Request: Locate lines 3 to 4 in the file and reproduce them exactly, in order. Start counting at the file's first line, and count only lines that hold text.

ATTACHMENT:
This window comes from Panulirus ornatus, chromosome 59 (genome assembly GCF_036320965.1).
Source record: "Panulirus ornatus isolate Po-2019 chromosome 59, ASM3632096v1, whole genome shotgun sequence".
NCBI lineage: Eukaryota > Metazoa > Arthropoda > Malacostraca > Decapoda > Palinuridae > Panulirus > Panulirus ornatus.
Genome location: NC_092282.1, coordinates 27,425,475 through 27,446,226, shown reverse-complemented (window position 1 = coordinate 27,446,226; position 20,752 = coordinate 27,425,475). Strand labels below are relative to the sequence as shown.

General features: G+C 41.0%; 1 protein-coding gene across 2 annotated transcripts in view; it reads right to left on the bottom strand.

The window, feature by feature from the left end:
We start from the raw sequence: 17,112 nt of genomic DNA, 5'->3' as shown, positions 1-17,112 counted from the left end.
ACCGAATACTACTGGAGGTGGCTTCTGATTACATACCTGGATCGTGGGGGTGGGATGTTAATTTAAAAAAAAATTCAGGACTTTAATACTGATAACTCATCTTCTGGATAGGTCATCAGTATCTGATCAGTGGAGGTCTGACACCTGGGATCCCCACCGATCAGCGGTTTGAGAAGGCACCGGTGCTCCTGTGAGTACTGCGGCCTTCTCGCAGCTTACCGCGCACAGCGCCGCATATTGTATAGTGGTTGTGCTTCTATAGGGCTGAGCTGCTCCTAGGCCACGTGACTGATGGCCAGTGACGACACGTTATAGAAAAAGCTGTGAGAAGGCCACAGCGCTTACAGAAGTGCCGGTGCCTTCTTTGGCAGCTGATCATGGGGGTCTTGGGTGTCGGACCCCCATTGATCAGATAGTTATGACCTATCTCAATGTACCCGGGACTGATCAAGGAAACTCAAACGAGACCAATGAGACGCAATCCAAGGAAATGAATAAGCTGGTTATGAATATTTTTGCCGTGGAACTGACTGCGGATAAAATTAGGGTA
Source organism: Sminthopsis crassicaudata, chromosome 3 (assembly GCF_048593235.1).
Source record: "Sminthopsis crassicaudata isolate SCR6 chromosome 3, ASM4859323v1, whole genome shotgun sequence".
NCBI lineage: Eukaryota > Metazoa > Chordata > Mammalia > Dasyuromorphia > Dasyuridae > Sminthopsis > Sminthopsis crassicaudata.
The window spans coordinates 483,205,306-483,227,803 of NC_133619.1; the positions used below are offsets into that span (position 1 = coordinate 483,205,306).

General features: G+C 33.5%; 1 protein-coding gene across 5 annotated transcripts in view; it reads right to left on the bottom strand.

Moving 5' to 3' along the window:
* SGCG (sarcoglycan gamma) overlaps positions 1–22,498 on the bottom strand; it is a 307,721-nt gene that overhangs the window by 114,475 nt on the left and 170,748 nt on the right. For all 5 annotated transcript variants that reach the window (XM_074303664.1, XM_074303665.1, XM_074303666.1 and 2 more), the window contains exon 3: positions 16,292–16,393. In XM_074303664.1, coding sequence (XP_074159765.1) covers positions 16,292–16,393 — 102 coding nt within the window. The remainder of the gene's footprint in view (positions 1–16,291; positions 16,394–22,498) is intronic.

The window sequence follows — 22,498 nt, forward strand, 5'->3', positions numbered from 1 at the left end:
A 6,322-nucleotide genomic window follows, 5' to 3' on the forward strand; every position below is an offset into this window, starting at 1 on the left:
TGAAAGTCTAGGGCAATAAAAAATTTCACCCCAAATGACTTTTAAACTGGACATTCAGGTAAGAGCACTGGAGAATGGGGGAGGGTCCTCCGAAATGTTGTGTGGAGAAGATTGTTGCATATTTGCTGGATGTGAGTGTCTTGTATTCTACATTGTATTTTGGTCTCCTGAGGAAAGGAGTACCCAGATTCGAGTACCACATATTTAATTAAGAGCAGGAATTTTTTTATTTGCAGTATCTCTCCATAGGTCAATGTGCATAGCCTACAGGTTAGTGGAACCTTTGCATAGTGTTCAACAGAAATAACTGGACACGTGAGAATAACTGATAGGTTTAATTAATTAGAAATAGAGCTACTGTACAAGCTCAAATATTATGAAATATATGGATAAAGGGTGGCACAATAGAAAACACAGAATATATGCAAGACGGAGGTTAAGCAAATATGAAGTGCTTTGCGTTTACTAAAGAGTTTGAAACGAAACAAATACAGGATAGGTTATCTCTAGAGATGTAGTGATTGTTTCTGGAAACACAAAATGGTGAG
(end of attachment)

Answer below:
NCBI lineage: Eukaryota > Metazoa > Arthropoda > Malacostraca > Decapoda > Palinuridae > Panulirus > Panulirus ornatus.
Genome location: NC_092282.1, coordinates 27,425,475 through 27,446,226, shown reverse-complemented (window position 1 = coordinate 27,446,226; position 20,752 = coordinate 27,425,475). Strand labels below are relative to the sequence as shown.